About this weblog

What you need to know: This weblog captures key data points about the global telecoms industry. I use it as an electronic notebook to support my work for Pringle Media.

Thursday, April 30, 2020

Alphabet Sees Advertising Fall Away

Alphabet, the owner of Google, reported a 15% year-on-year increase in first quarter revenues at constant currency to 41.2 billion US dollars. The rise was driven by search-related advertising, YouTube and cloud services, but demand began to fall away towards the end of the quarter as the impact of COVID-19 became apparent.

Google Search and other advertising revenues amounted to 24.5 billion dollars, up 9% year-over-year, for the quarter. "This reflects strong year-on-year growth for the first two months of the quarter," Alphabet said. "In March, revenues began to decline and ended the month at a mid-teens percentage decline in year-on-year revenues."

YouTube advertising revenues were up 33% to 4 billion dollars, while Google Cloud, including GCP and G Suite, reported a 52% rise in revenues to 2.8 billion dollars.  "Other Revenues" were 4.4 billion dollars, up 23% year-over-year, primarily driven by growth in YouTube subscriptions and sales through the Google Play app store. Alphabet said there are now more than 2.5 billion monthly active Play devices worldwide.

Alphabet also said its video conferencing platform Meet is now adding roughly 3 million new users each day, and has seen a thirty fold increase in usage since January. There are now over 100 million daily Meet meeting participants, it added. Source: Alphabet statements

Monday, April 27, 2020

Europe's Telcos Grapple with Capex Conundrum

Although service revenue has been under pressure for most of the past decade, Europe’s big five telcos continue to collectively invest far more in capex (39 billion euros in 2019) than they were in 2010 (34 billion euros). Deutsche Telekom, Telefónica, Vodafone, Orange and Telecom Italia are now spending 17% of their aggregate revenues on capex (excluding spectrum license fees), up from 14% in 2010. Although they are now under pressure to deploy 5G, some of the big five are now taking their foot off the pedal (as the graphic shows).

Over the past decade, Deutsche Telekom has been the biggest spender, investing over 100 billion euros in plant, property and equipment. However, Telecom Italia leads in terms of capital intensity: It spent an extraordinary one quarter of its revenues on capex in 2015, 2016 and 2017, before scaling back to 22% in 2018 and 21% in 2019.

Pringle Media has just published a 60 page report tracking and comparing the key financial metrics of these five major telcos over the past decade: Screen shots of eight sample pages below.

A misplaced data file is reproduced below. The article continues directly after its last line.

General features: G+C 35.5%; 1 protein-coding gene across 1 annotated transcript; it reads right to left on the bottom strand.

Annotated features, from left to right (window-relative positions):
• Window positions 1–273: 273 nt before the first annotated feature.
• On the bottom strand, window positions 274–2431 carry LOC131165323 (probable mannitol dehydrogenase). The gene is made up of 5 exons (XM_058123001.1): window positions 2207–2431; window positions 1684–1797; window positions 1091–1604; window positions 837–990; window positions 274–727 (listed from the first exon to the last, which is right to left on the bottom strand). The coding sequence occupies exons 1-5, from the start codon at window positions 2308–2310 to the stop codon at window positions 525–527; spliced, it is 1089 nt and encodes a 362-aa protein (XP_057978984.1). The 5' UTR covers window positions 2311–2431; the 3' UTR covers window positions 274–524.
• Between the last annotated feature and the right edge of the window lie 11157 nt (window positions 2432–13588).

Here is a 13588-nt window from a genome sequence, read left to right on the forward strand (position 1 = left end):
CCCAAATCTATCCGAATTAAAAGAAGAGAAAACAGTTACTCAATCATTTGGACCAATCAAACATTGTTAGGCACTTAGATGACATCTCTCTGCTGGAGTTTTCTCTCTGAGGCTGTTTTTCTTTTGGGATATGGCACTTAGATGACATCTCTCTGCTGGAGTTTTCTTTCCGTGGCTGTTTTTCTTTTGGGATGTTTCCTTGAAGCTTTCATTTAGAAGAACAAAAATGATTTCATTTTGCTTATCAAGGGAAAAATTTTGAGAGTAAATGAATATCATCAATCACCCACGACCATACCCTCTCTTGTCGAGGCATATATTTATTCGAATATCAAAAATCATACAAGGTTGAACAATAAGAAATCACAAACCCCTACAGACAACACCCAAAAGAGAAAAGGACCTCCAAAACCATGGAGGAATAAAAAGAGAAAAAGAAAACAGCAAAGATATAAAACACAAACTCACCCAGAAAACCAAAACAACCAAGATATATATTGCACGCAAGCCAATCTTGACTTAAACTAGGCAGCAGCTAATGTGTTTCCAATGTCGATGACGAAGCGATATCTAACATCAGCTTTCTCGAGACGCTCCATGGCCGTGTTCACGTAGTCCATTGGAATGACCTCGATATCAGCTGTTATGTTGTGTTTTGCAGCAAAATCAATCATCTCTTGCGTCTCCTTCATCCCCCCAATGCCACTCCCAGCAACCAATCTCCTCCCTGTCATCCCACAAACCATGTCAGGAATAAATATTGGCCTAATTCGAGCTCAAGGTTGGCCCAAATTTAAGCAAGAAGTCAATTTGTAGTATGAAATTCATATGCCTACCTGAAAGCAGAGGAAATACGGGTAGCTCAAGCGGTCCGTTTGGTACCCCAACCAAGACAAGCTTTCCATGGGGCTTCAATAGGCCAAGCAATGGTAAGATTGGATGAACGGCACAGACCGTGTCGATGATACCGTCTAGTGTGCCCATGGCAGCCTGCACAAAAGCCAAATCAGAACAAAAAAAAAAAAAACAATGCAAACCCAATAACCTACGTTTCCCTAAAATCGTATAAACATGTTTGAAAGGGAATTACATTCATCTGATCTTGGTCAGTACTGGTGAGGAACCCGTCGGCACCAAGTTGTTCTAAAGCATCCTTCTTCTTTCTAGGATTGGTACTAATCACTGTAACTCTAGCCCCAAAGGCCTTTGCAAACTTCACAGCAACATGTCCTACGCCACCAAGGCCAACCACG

Note, some of the Vodafone figures for the fourth quarter of 2019 are estimates, as the company hasn't reported for that period yet.

If you would like to purchase a PDF copy of the report, priced at 100 euros for a company-wide license, please email: pringled@btinternet.com.

Saturday, April 25, 2020

Verizon Reports Lockdown Traffic Surge

Verizon reported a 1.6% year-on-year decline in revenue for the first quarter to 31.6 billion US dollars, as wireless equipment revenue fell almost 19% amid the Covid-19 lockdown.

The US telco reported capital expenditures for the quarter of 5.3 billion dollars "to support the capacity for unprecedented traffic growth across Verizon's networks and the deployment of fiber and additional cell sites to support the company's 5G Ultra Wideband rollout." source: Verizon statement

Thursday, April 23, 2020

AT&T Takes Big Entertainment Hit

AT&T reported a 4.5% year-on-year fall in revenues to 42.8 billion US dollars for the first quarter of 2020. It said that 600 million of the 2 billion dollars shortfall was due to COVID-19, as sports advertising and wireless equipment sales suffered.

In the telco's communications division, revenues fell 2.6% to 34.2 billion dollars due to declines in the  entertainment group, wireless equipment and business wireline that were partially offset by gains in wireless service revenues. In the first quarter, premium TV subscribers (which includes DirecTV, U-verse and AT&T TV subscribers) fell by 897,000 "due to competition and customers rolling off promotional discounts as well as lower gross adds from the continued focus on adding higher-value customers." The video-on-demand service AT&T TV NOW saw a net loss of 138,000 subscribers due to higher prices and less promotional activity. AT&T is planning to launch HBO Max at the end of May.